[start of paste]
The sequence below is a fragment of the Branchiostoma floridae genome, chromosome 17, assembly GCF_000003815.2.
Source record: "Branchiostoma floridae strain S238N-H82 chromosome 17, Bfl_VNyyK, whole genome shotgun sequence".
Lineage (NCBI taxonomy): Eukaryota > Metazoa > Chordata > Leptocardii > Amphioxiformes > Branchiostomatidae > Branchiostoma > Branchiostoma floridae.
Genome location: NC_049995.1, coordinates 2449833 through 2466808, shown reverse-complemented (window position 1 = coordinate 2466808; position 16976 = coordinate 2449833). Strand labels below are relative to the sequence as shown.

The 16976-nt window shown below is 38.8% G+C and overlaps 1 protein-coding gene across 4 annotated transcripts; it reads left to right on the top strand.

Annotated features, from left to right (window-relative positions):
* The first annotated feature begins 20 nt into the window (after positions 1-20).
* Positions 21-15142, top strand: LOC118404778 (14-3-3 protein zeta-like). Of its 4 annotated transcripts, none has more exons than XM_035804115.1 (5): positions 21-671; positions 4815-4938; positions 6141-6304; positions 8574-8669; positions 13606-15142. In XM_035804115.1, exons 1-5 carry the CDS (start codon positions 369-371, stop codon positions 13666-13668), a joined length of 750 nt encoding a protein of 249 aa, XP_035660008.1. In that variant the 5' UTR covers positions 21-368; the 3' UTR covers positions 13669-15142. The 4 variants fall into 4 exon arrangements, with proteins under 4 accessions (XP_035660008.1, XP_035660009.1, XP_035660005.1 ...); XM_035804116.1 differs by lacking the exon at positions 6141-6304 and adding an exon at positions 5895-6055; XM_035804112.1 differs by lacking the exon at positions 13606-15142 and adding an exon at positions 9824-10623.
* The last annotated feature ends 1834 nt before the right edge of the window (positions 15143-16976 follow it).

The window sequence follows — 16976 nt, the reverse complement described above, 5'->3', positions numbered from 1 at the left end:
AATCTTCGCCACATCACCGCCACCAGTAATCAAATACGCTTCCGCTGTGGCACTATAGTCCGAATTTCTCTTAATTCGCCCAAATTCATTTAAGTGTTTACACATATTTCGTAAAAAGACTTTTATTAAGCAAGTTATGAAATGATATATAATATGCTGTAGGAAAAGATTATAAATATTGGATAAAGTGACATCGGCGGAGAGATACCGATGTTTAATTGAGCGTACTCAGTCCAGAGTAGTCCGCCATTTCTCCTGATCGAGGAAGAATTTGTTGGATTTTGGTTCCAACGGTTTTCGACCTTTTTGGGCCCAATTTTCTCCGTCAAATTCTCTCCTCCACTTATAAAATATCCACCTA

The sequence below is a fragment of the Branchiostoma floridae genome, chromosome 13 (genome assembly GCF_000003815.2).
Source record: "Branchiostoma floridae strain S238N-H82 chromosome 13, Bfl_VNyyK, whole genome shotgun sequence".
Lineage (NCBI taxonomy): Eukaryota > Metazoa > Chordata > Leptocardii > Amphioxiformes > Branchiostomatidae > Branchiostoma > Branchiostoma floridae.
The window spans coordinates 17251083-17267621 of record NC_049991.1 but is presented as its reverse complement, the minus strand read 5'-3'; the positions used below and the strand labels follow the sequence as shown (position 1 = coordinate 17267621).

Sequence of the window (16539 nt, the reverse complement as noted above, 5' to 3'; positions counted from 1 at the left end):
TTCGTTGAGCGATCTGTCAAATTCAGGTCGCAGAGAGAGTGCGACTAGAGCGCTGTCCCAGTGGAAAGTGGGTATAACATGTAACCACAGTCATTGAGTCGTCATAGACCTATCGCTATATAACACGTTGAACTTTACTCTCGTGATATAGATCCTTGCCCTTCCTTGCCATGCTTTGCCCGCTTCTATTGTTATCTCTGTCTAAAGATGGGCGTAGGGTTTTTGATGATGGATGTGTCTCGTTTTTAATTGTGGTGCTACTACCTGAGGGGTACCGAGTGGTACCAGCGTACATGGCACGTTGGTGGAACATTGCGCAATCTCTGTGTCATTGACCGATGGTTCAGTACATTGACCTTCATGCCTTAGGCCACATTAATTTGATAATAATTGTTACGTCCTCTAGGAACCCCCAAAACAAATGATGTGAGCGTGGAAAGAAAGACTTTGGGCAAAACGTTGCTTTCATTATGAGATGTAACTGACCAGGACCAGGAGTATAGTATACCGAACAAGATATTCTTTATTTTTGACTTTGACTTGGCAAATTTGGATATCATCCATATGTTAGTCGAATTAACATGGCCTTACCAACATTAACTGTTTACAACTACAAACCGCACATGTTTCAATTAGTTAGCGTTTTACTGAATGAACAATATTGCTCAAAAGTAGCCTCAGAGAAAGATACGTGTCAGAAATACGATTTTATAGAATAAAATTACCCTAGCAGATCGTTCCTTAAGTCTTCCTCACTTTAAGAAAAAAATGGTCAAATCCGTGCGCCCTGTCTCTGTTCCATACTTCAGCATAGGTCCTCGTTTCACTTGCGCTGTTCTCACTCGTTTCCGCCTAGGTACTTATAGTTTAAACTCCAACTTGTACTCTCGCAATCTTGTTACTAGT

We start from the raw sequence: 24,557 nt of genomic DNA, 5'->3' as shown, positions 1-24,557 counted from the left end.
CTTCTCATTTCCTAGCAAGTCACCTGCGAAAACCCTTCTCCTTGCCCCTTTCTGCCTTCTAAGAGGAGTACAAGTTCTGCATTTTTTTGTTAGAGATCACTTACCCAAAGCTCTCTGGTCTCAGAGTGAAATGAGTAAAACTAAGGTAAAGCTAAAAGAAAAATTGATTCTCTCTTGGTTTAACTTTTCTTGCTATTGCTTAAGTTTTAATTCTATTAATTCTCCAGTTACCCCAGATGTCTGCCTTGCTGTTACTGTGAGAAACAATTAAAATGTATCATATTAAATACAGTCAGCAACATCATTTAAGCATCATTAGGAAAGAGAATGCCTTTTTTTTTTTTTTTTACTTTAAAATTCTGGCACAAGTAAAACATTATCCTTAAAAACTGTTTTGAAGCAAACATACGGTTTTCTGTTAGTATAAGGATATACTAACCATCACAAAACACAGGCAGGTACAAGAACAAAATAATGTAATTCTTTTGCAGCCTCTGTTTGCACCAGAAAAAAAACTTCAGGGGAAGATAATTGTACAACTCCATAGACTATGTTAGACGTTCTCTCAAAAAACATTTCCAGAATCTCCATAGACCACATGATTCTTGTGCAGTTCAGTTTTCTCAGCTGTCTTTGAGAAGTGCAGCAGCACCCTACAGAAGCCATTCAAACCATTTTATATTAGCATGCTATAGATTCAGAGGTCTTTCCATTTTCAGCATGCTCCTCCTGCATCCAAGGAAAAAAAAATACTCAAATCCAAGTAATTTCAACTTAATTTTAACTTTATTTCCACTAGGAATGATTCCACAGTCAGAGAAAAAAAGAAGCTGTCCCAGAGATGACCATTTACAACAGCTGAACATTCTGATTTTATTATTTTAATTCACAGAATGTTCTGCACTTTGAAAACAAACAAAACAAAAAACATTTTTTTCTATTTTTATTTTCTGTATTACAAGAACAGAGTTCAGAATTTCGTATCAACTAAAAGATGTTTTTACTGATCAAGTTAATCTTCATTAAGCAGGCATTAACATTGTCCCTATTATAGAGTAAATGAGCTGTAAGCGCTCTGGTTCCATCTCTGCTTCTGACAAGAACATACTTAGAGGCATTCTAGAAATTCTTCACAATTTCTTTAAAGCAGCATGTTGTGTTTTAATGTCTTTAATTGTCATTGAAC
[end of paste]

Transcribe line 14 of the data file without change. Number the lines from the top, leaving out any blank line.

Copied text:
Lineage (NCBI taxonomy): Eukaryota > Metazoa > Chordata > Leptocardii > Amphioxiformes > Branchiostomatidae > Branchiostoma > Branchiostoma floridae.